ARTURO MARI / AP Enlarge
I stood in the drizzling rain in a muddy field amid a soggy crowd of 800,000 people, trying hard to keep my notebook dry (and glad I had learned years ago not to use a felt-tip pen in bad weather).
It was World Youth Day 2002 in Toronto, Canada, and Pope John Paul II was about to conclude the four-day event by celebrating Sunday morning Mass in Downsview Lands Park, a sprawling former military base.
"You are young, and the Pope is old and a bit tired," he said in his homily. "Although I have lived through much darkness, under harsh totalitarian regimes, I have seen enough evidence to be unshakably convinced that no difficulty, no fear, is so great that it can completely suffocate the hope that springs eternal in the hearts of the young."
For nearly a week, I had been interviewing teenagers and twenty-somethings arriving from 147 countries, including a contingent of about 700 from the Toledo Catholic Diocese.
Virtually everyone I talked to said the main reason for their pilgrimage was to see the Pope. In a distant second place was a desire to meet other young people from around the world who shared their faith.
Young Catholics were thrilled and honored that John Paul, then 82 years old and struggling physically from Parkinson's disease, osteoporosis, arthritis, and hip and knee ailments, had made the trip to Toronto even as his health had forced the cancellation of several other trips.
When he arrived at Toronto's airport, the Pontiff decided not to use a mechanical lift for the disabled, as planned, to exit the plane, but instead walked down a steep flight of stairs.
The effort was not overlooked by young viewers. "Oh my goodness, you see the Pope and how he walked down the stairs when he got off the plane. The cross he carries is so much greater than ours," said Nikki Kulka, then a 16-year-old student at Notre Dame Academy in Toledo.
Pope John Paul refused to let his physical frailties keep him from his beloved World Youth Day, a semiannual gathering that he had initiated in 1984.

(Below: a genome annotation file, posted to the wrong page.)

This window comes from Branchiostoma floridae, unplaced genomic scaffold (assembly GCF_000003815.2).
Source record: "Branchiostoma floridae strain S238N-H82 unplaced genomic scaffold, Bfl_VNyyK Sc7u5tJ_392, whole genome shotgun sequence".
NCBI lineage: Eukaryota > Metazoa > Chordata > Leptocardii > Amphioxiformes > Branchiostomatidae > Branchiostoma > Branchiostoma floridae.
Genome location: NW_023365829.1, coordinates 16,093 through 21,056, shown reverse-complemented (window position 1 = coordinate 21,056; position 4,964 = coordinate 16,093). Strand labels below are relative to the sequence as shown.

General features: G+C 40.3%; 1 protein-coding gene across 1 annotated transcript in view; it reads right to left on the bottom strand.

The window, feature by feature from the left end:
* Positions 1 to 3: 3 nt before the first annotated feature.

"Young people from all parts of the world are gathering for the World Youth Day," he said at the airport. "With their gifts of intelligence and heart, they represent the future of the world."
Every word seemed to require a great effort, which made each syllable seem precious.
"But they also bear the marks of a humanity that too often does not know peace, or justice," he continued. "Too many lives begin and end without joy, without hope. That is one of the principal reasons for the World Youth Day. Young people are coming together to commit themselves, in the strength of their faith in Jesus Christ, to the great cause of peace and human solidarity."
I spoke with a number of local youths from this area who had traveled to Toronto.
"His spirit is so clear you can see Christ in him," said Connie Adams, then 17, of Sandusky.
"I think it's just awesome that the Pope came here. He's so enthusiastic. Even with his health problems, the Pope is as competent as he was 50 years ago," said Zach Bellman of Maumee, 15 at the time.
In the last week, since Pope John Paul II's death on April 2 at age 84, I've been asking people for their thoughts on the man who had been their shepherd for more than 26 years. Again, the young people's respect and admiration has been striking.
"He always looked out for the youth," said Chad Hoover, 25, of Bowling Green. "He had a message for us to walk in the footsteps of our faith. And he was not in the dark at all - he was in touch with the issues of the day like stem-cell research. We looked to him for guidance."
Mr. Hoover, who is in the process of converting to Catholicism, said he enjoys listening to the Pope's 1999 CD, "Abba Pater," which features classical and rock music accompanying John Paul's prayers and homilies. "He's going to be missed," Mr. Hoover said.
Renata Burgett, 21, said she believes the Pope truly cared about her generation. "I think he made a special effort to listen to young people of the world. And he carried the cross throughout his term," she said.
While the Pontiff was often greeted by crowds of youth chanting, "John Paul 2, We Love You," their admiration for him wasn't the kind of superficial hero worship one gets from teens raving about their favorite actresses or rock stars. Theirs was a deep and profound respect for a man who touched their hearts, minds, and spirits through his words and deeds.
In an era when popular culture glorifies youth and beauty, when some athletes and actors earn more in a day than many clerics earn in a year, the humble and frail Pope was a unique role model for youth.
They saw the spirit that shined despite his physical struggles. They saw the love that poured from his heart. "You are the future of the world," Pope John Paul II told them in Toronto. Through his tireless efforts to touch the lives of young people, the Pontiff made it more likely that hope and joy, peace and human solidarity will blossom for generations to come.
David Yonke is The Blade's religion editor.
Contact David Yonke at: firstname.lastname@example.org or 419-724-6154.